Afghan presidential contenders sign unity deal
A deal to form a government of national unity in Afghanistan has been signed at a ceremony in Kabul.
The signing comes after months of wrangling following presidential elections in April and June.
Under the deal, Ashraf Ghani becomes president while runner-up Abdullah Abdullah nominates a CEO with powers similar to those of prime minister.
Later, the election commission declared Mr Ghani as winner of the bitterly fought poll.
"The Independent Election Commission declares Ashraf Ghani as the president, and thus announces the end of election process," commission chief Ahmad Yousaf Nuristani said without declaring the number of votes for each candidate or the turnout figures.
Both sides had accused the other of fraud following the election and the months of uncertainty have damaged the economy and worsened insecurity.
Mr Ghani and Mr Abdullah signed the agreement at a televised ceremony inside the presidential palace in the capital, Kabul. They then stood and embraced each other.
Outgoing Afghan President Hamid Karzai congratulated the two men, saying that the agreement was "for the progress and development of this country".
"On behalf of the Afghan nation, I am congratulating them on this understanding and agreement," he said in his speech.
The US hailed the deal as an "important opportunity for unity".
"We support this agreement and stand ready to work with the next administration to ensure its success," White House spokesman Josh Earnest said.
Nato, which operates the international peacekeeping force in Afghanistan - said it hoped both leaders could move forward "in the spirit of genuine political partnership".
The power-sharing deal was finally reached after a comprehensive audit of all eight million votes, brokered by US Secretary of State John Kerry.
BBC Afghanistan correspondent David Loyn, who has seen a copy of the agreement, says it averts potential violence by supporters of Mr Abdullah.
The agreement says the new CEO will be answerable to Mr Ghani, although he has lost a battle to be sworn in after the announcement of the election result, our correspondent says.
Analysis: David Loyn, BBC News, Afghanistan
The new Afghan government will have a cabinet of ministers, including the CEO and two deputies, chaired by the president who will take strategic decisions. Day-to-day administration will be carried out by a new Council of Ministers, chaired by the CEO, and including all ministers.
One major issue that divided both camps was over appointments. Abdullah Abdullah won the fight to be able to appoint senior positions on terms of "parity" with Ashraf Ghani, and "the two teams will be equally represented at the leadership level".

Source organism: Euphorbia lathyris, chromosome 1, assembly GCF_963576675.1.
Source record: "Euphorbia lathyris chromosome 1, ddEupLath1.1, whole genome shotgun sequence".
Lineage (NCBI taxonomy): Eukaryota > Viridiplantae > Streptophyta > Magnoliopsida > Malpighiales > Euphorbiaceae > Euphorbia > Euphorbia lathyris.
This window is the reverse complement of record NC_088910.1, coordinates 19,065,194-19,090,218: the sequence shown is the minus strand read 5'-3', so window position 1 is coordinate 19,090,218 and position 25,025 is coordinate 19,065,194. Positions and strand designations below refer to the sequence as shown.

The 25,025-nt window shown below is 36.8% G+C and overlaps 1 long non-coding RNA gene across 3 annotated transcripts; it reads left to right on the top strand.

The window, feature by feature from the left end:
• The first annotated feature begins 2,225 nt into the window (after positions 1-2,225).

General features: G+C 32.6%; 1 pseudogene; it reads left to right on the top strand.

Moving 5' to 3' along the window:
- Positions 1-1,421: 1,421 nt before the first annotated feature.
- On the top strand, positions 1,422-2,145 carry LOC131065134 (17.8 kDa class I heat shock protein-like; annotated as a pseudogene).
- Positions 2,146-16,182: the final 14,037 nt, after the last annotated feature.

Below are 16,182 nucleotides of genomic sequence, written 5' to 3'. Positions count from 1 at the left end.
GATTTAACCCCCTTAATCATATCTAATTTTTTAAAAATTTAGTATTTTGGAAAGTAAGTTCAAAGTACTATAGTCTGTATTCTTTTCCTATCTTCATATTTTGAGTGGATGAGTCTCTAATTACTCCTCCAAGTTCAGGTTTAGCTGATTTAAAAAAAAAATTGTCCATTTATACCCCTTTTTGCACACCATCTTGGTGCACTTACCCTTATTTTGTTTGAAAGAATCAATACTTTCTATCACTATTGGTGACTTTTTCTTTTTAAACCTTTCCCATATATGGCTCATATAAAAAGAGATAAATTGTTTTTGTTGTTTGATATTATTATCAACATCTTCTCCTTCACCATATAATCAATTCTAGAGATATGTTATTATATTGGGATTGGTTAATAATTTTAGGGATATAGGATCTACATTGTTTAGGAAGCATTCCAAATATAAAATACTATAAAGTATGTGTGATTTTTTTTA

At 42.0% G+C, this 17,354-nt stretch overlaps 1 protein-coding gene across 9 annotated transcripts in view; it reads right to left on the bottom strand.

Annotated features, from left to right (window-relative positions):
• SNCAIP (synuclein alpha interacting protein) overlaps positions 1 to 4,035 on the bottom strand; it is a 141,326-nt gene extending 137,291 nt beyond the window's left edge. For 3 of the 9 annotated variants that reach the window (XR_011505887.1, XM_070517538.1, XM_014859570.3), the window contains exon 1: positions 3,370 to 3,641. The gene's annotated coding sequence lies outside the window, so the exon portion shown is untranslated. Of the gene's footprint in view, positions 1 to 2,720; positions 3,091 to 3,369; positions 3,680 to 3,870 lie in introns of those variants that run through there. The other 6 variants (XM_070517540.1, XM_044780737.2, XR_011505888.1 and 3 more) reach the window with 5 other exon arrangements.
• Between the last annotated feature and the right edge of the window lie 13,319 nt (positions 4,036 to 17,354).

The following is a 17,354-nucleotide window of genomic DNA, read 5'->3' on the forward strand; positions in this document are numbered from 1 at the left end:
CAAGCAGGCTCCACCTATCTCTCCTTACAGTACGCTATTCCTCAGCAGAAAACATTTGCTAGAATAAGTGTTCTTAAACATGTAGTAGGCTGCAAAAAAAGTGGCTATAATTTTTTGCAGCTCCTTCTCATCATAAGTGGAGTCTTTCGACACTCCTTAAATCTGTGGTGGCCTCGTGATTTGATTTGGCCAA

But appointments further down will be "equitably" shared - so there will not be a one-for-one handout of jobs across the country. Ashraf Ghani is impatient to make major reforms, and has secured the wording he wants on the formation of a "merit-based" mechanism to appoint senior officials.
An official announcement of how many votes each candidate won is still awaited - one source told me the margin of victory could be as close as 3% but other figures being quoted by Afghan officials say it's more like 10%. Nothing is certain unless or until Afghanistan's Independent Election Commission publishes the final result.
The new chief executive - nominated by Mr Abdullah - will be side-by-side with the president when he is inaugurated in the next few days.
Mr Abdullah will be able to appoint senior positions on terms of "parity" with Mr Ghani. The agreement says "the two teams will be equally represented at the leadership level".
However, our correspondent says there will not be a one-for-one handout of jobs further down and that could lead to arguments.
The agreement calls for a spirit of partnership. But after a bitter election campaign and months of wrangling, the stability of this government cannot be guaranteed, he adds.
Earlier, Mr Abdullah told the BBC that he accepted Mr Ghani should be leader.
A spokesman for Mr Ghani said that there was no longer any dispute between the two sides.
One of the new president's first tasks is widely expected to be signing a bilateral security agreement with the US.
The deal will allow a small force of soldiers to remain beyond 2014 to train Afghan security forces.
President Karzai refused to sign the security agreement, which is linked to the continuation of aid needed to pay Afghan civil servants, teachers and soldiers.
Mr Ghani and Mr Abdullah have both promised to sign it.
|How rival candidates compare|
|Ashraf Ghani||Abdullah Abdullah|
|Technocrat and former World Bank official. Open to talks with Taliban||Former anti-Soviet resistance member. Wary of Taliban talks|
|Leading in Pashtun-dominated southern provinces||Ahead in mainly Tajik northern areas|
|Backed by Rashid Dostum, an Uzbek ex-warlord accused of human rights abuses||Supported by wealthy Balkh governor Atta Mohammad, a bitter Dostum rival|
|Has support of Qayyum Karzai, brother of President Karzai||Also has backing of Mohamed Mohaqiq, powerful leader of ethnic Hazaras|
|Ahmed Zia Masood, whose brother was a famous resistance hero, helped balance ticket||Gul Agha Sherzai, an influential Pashtun, helped bring ethnic balance to ticket|
Update 22 September 2014: This article has been amended to make clear that the official vote tallies for each candidate have not yet been confirmed.